OLYMPUS DIGITAL CAMERASince the early to mid-90’s the importance and value of minerals in North Texas has become clear. Where the surface of a property has been severed from the minerals underlying that property, serious problems can arise. The majority of purchasers of real estate want to utilize the surface of the property for a particular residential or commercial purpose. Because the minerals only have value when extracted from the land under which they sit, the rights of the mineral owner must supersede the rights of the surface owner. The mineral owner has a right to reasonably use the surface of land to develop its minerals. That right can easily interfere and come into conflict with the rights of the surface owner.

Owners and lenders must be aware of the potential interference of the surface by the mineral owner. State laws, local ordinances, specific mineral lease terms, and court rulings may provide some protection against interference with the use of the surface estate by the mineral owner. Recently, Texas title insurance has changed to also provide some protection in certain specific situations.

Where the surface use is paramount to the value of the land, such as an office building, retail center, single family residence, apartment complex, warehouse, manufacturing plant, or other surface intensive use, a prospective purchaser or lender may want to consider utilizing one of the T-19 endorsements to insure potential damage to the surface resulting from the development of the mineral estate. The T-19 endorsements consist of four separate endorsements.

The T-19 Restrictions, Encroachments, Minerals Endorsement may be utilized by a lender. The T-19 provides other coverages beyond interference by the mineral estate. With respect to the mineral estate, it insures the lender against loss sustained by reason of damage to an “Improvement” located on the property on the date of the policy or existing thereafter resulting from the exercise of a right to use the surface of the property for the extraction or development of minerals. The term “Improvement” is defined as an improvement that constitutes real property and includes landscaping, lawn, shrubbery, or trees which are affixed to the insured property. The T-19 endorsement cost is 5% of the basic premium for residential property and 10% for commercial property, but will not be less than $50.00.

The T-19.1 Restrictions, Encroachments, Minerals Endorsement may be obtained by an owner. As with the T-19 endorsement, it also protects against matters other than interference by the mineral estate. With respect to the mineral estate, it insures the owner against loss sustained by reason of damage to an “Improvement” located on the property on the date of the policy or existing thereafter resulting from the exercise of the mineral owner’s rights (same as the T-19). However, the definition of “Improvement” in the T-19.1 is different than that in the T-19. The T-19.1 provides coverage for buildings, structures, roads, walkways, driveways, or curbs which constitute real property, but excludes crops, landscaping, lawns, shrubbery or trees. The T-19.1 endorsement cost is 10% for a residential property or 5% if purchased along with the survey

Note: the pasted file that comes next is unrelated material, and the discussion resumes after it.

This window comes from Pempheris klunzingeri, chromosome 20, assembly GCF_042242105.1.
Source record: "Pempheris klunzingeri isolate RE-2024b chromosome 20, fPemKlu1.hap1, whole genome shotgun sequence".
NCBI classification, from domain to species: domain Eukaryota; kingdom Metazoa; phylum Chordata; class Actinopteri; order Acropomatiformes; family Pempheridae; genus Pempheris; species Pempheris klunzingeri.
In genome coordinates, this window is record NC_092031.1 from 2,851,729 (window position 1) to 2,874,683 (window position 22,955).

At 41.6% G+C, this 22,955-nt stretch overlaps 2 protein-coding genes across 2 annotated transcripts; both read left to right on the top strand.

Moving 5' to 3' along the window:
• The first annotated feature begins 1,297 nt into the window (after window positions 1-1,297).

exception amendment (which is 5% for a residential policy, and 15% for a commercial property or 10% if purchased along with the survey exception amendment (which is 15% for a commercial policy). As with the T-19, the minimum premium for the endorsement is $50.00.

If an owner or lender is not interested in the additional coverages provided by the T-19 and T- 19.1 endorsements (beyond that provided by the mineral estate) or if the price tag for those endorsements is too steep, then a T-19.2 or T-19.3 endorsement may be the way to go. These two endorsements both generally insure against damage resulting from the development of the mineral estate. However, they differ in a few ways.

The T-19.2 insures against damage to “permanent improvements (excluding laws, shrubbery, or trees)”, while the T-19.3 insures against damage to “permanent buildings”. In essence, the T- 19.2 will provide more coverage for damage to “improvements” which includes “permanent buildings” and other “improvements”, where the T-19.2 will only insure damage to “permanent buildings”.

Additionally, the T-19.2 may only be issued for real property of one acre or less improved or intended to be improved for one-to-four family residential use or for real property improved or intended to be improved for office, industrial, retail, mixed use, or multifamily purposes. Where the property is not of the type allowed under the T-19.2, the T-19.3 may provide mineral coverage for permanent buildings.

Both the T-19.2 and T-19.3 endorsements may be issued for either an owner’s or lender’s policy. For a residential or commercial owner’s policy, the endorsement cost is $50.00. There is no cost to include either endorsement in a lender’s policy.

While a title insurance underwriter is not legally required to issue these endorsements, in most situations they will. So don’t be afraid to ask for the additional coverages provided by these endorsements where it may be appropriate.

Scott Alagood is Board Certified by the Texas Board of Legal Specialization in both Commercial and Residential Real Estate Law and may be reached at alagood@dentonlaw.com and http://www.dentonlaw.com.